Home Editors' Pick Reserved Economic Sub-Sectors: Nothing Amiss for Foreign Policy

Reserved Economic Sub-Sectors: Nothing Amiss for Foreign Policy

by commuadmin

Raymond Zarurai


The government of Zimbabwe has been continuously revising the Indigenisation and Economic Empowerment Act (IEEA) to suit the current context and the thrust of the current regime.

The Act was first introduced in 2007, its major highlight being that foreigners who have businesses in Zimbabwe must not own more than 49% of the shares. However, the fourth amendment in 2017 saw the scrapping off of this clause by the incoming political administration.

The spotlight shifted to reserved economic subsectors. By explanation, there are some sectors in the economy that foreigners are not allowed to invest in as they are reserved for indigenous people.

According to the IEEA, the threshold of the reserved sectors includes, transport (passenger buses, taxis and car hire services), retailing, wholesaling, valet services, hair salons, advertising agencies, estate agencies, grain milling, bakeries, tobacco grading and packaging and artisanal mining.

Recently, the Zanu PF secretary for Indigenisation and Economic Empowerment Dr Mike Bimha has been vocal about enforcing the clause and making sure that only citizens of Zimbabwe benefit from the reserved sectors.

Speaking to Zimpapers, Dr Bimha said, “The reserved sectors are only for Zimbabwean citizens and not for foreigners. Local authorities must stop issuing licenses to foreigners.”

He highlighted that there was a need to form a funding initiative that will help to boost participation, capacity and entrepreneurship amongst citizens who will be operating in these reserved businesses.

“The facility which must be supported by Government and the private sector can be in the form of a trust which is auditable, transparent and accountable. This fund will scale up the number of entrepreneurs in communities throughout the different value chains and test innovative economic empowerment approaches to share lessons learnt and build the evidence for effective business models. There must be pilot innovative interventions for the communities’ economic empowerment in different sectors of the economy,” he further indicated.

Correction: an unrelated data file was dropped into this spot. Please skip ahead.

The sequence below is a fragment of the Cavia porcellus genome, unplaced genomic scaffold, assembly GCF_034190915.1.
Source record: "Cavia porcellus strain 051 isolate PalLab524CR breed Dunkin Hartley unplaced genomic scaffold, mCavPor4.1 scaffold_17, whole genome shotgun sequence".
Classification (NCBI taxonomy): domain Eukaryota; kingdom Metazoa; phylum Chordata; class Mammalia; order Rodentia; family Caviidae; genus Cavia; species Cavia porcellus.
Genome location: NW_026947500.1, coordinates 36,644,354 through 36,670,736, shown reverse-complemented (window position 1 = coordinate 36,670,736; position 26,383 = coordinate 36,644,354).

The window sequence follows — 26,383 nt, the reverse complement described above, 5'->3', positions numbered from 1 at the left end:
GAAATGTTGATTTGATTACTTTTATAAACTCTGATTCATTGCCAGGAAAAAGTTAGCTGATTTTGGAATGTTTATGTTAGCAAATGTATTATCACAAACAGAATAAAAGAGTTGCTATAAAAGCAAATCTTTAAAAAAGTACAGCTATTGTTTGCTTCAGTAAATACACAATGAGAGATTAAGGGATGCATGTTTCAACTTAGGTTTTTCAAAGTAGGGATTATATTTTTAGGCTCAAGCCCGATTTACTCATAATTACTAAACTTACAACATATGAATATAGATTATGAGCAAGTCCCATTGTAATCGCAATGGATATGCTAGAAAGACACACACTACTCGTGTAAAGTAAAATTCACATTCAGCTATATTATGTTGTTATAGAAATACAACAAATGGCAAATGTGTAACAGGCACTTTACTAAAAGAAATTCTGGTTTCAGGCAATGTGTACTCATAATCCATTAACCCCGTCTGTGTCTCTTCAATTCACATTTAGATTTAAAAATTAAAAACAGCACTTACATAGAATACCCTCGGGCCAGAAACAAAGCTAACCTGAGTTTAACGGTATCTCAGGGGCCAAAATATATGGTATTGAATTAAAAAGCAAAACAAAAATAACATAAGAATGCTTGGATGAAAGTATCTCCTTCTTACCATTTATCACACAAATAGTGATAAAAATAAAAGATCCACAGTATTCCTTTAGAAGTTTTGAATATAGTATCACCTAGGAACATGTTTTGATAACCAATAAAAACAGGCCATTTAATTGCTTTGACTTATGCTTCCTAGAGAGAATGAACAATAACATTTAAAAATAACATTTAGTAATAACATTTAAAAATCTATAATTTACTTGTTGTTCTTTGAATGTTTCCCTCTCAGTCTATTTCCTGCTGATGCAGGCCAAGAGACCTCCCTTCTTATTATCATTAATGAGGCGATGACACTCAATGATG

The revision of the IEEA has caused some misconceptions amongst people, stakeholders and investors. Some critics have raised eyebrows, highlighting the government is shooting itself in the foot and going against the ‘open for business’ mantra by deterring foreigners from operating in the said industries.

In retrospect, protectionism in some economic sectors kills foreign competition. Considering the Zimbabwean economy, local business people are likely to have less capacity to compete in these areas.

That is the concept of empowerment. To grow an effective economy there is a need to build local capacity by providing skills, support, technique and the capital boost for business to sprout in the said economic subsectors.

The policy is not only identifiable with Zimbabwe but almost every other country in the world has a way of protecting local investors and empowering its citizens in doing business.

Botswana is well known for its Financial Assistance Plan industrial development policy that reserved low skill sectors of the economy to locals. This policy contributed significantly to the growth of local industries.

South Africa implemented a series of Black Empowerment Policies meant to support and develop small and medium businesses by locals through support initiatives such as procurement.

However, research and study have shown that the major downfall of most local empowerment policies in most countries is the lack of proper monitoring and evaluation structures that leaves the initiatives susceptible to corruption and abuse by the elites.

This is where the Zimbabwean government must play its cards right and put in place a fund that has effective monitoring mechanisms that ensure that the funding initiative reaches the intended beneficiaries. This will see local businesses in those sectors thriving and acquiring the necessary skills and capacity to also expand to other big industries when implemented in good faith.

Foreigners who already have businesses in these reserved sectors are allowed to continue operating. However, they are encouraged to also support local players by extending their skills and capacity.

The reservation of some businesses will have less impact on the countries capability to attract Foreign Direct Investments. Other sectors that require high levels of capacity, skills and capital are open for investments.

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